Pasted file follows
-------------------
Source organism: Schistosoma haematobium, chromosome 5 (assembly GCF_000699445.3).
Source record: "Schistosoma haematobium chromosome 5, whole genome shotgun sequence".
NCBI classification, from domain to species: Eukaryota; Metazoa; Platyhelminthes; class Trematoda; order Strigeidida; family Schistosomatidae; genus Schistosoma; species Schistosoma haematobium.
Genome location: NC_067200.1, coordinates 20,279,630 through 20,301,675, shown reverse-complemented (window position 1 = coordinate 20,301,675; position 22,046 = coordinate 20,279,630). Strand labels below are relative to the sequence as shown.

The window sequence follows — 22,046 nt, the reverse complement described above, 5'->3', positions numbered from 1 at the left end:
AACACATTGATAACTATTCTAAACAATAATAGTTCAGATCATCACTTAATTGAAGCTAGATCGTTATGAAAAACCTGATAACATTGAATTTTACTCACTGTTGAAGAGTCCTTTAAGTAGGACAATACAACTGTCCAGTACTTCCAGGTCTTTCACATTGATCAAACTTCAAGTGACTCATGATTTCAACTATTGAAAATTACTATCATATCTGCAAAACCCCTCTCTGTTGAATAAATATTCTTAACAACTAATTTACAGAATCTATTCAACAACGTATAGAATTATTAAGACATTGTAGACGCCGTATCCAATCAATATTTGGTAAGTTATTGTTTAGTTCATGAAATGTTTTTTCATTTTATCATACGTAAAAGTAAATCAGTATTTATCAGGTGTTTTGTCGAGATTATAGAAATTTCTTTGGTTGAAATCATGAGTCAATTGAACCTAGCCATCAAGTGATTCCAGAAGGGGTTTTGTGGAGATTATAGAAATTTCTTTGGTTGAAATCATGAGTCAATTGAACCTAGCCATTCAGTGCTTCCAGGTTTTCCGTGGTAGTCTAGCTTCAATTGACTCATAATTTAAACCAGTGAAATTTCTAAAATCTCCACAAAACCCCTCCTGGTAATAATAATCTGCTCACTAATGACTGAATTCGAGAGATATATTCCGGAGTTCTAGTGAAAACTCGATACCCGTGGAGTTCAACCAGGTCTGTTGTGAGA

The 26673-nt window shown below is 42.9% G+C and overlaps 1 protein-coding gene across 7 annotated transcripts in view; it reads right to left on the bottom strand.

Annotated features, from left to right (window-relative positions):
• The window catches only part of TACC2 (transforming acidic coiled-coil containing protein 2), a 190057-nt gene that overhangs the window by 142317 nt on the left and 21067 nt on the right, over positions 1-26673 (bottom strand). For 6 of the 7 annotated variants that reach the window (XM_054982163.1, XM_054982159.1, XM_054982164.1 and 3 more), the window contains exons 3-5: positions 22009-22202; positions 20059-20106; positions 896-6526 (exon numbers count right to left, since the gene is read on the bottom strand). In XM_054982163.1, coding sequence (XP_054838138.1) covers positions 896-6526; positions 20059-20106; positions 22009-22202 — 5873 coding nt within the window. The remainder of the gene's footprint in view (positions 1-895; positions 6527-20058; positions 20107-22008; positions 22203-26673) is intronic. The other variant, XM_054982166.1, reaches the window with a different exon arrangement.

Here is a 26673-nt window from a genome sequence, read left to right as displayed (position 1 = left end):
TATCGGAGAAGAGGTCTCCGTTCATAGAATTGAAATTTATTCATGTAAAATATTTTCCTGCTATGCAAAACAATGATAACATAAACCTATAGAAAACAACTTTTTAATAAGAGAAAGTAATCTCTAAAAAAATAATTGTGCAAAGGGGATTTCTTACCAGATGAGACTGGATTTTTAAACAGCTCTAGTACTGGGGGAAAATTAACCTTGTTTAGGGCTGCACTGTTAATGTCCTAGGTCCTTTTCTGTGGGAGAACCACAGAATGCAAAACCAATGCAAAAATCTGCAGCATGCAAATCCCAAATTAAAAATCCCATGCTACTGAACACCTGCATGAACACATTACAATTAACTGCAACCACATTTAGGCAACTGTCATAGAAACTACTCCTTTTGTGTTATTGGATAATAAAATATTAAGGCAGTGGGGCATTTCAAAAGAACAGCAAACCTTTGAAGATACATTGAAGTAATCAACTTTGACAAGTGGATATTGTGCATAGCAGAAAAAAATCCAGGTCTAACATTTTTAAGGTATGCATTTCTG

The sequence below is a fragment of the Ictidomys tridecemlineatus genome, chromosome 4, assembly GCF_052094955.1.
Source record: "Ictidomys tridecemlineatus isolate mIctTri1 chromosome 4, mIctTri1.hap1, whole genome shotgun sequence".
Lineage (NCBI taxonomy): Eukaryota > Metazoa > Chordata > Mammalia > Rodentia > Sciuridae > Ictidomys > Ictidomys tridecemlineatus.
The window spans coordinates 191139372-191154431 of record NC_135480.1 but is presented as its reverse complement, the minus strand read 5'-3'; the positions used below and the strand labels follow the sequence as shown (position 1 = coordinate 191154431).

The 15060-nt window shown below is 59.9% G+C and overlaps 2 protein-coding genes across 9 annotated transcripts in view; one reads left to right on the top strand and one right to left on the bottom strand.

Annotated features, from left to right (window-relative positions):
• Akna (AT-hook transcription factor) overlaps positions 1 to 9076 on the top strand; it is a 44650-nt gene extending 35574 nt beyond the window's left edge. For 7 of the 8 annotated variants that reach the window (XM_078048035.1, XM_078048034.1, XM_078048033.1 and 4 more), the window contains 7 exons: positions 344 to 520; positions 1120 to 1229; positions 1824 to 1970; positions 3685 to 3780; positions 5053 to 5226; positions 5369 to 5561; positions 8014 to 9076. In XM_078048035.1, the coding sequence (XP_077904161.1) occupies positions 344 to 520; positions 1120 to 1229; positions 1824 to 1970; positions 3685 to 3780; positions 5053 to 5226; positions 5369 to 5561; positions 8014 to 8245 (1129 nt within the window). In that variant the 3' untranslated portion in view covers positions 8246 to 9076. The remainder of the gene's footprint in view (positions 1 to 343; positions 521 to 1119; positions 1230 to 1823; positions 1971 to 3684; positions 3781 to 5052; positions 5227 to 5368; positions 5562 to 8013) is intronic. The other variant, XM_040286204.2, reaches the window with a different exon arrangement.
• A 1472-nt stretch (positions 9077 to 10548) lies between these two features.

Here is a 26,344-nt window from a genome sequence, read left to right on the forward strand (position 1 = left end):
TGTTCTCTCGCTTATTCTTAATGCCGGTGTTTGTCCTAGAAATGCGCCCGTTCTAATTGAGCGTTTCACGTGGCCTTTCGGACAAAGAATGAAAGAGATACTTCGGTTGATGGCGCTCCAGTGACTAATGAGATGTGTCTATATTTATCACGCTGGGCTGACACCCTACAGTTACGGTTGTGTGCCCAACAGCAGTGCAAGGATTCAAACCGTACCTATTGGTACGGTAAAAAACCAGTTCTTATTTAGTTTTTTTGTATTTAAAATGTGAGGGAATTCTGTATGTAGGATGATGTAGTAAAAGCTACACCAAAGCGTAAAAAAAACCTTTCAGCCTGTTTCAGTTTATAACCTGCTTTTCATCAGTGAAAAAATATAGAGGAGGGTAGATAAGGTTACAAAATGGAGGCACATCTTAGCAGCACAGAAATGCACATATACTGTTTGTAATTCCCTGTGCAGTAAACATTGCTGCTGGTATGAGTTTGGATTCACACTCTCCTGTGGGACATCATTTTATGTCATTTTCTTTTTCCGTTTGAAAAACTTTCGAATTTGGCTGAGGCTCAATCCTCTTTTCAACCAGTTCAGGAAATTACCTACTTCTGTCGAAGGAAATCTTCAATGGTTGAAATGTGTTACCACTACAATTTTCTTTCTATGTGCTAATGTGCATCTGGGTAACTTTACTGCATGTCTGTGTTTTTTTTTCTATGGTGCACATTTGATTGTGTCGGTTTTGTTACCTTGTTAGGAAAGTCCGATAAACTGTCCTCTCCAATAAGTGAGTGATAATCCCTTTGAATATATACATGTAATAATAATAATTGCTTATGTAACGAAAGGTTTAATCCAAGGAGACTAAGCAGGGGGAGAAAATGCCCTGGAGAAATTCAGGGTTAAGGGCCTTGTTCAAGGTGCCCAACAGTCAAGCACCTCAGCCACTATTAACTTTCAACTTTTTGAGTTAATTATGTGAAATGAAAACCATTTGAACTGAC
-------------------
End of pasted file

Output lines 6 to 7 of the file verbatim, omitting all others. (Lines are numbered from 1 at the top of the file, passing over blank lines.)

AACACATTGATAACTATTCTAAACAATAATAGTTCAGATCATCACTTAATTGAAGCTAGATCGTTATGAAAAACCTGATAACATTGAATTTTACTCACTGTTGAAGAGTCCTTTAAGTAGGACAATACAACTGTCCAGTACTTCCAGGTCTTTCACATTGATCAAACTTCAAGTGACTCATGATTTCAACTATTGAAAATTACTATCATATCTGCAAAACCCCTCTCTGTTGAATAAATATTCTTAACAACTAATTTACAGAATCTATTCAACAACGTATAGAATTATTAAGACATTGTAGACGCCGTATCCAATCAATATTTGGTAAGTTATTGTTTAGTTCATGAAATGTTTTTTCATTTTATCATACGTAAAAGTAAATCAGTATTTATCAGGTGTTTTGTCGAGATTATAGAAATTTCTTTGGTTGAAATCATGAGTCAATTGAACCTAGCCATCAAGTGATTCCAGAAGGGGTTTTGTGGAGATTATAGAAATTTCTTTGGTTGAAATCATGAGTCAATTGAACCTAGCCATTCAGTGCTTCCAGGTTTTCCGTGGTAGTCTAGCTTCAATTGACTCATAATTTAAACCAGTGAAATTTCTAAAATCTCCACAAAACCCCTCCTGGTAATAATAATCTGCTCACTAATGACTGAATTCGAGAGATATATTCCGGAGTTCTAGTGAAAACTCGATACCCGTGGAGTTCAACCAGGTCTGTTGTGAGA

The 26673-nt window shown below is 42.9% G+C and overlaps 1 protein-coding gene across 7 annotated transcripts in view; it reads right to left on the bottom strand.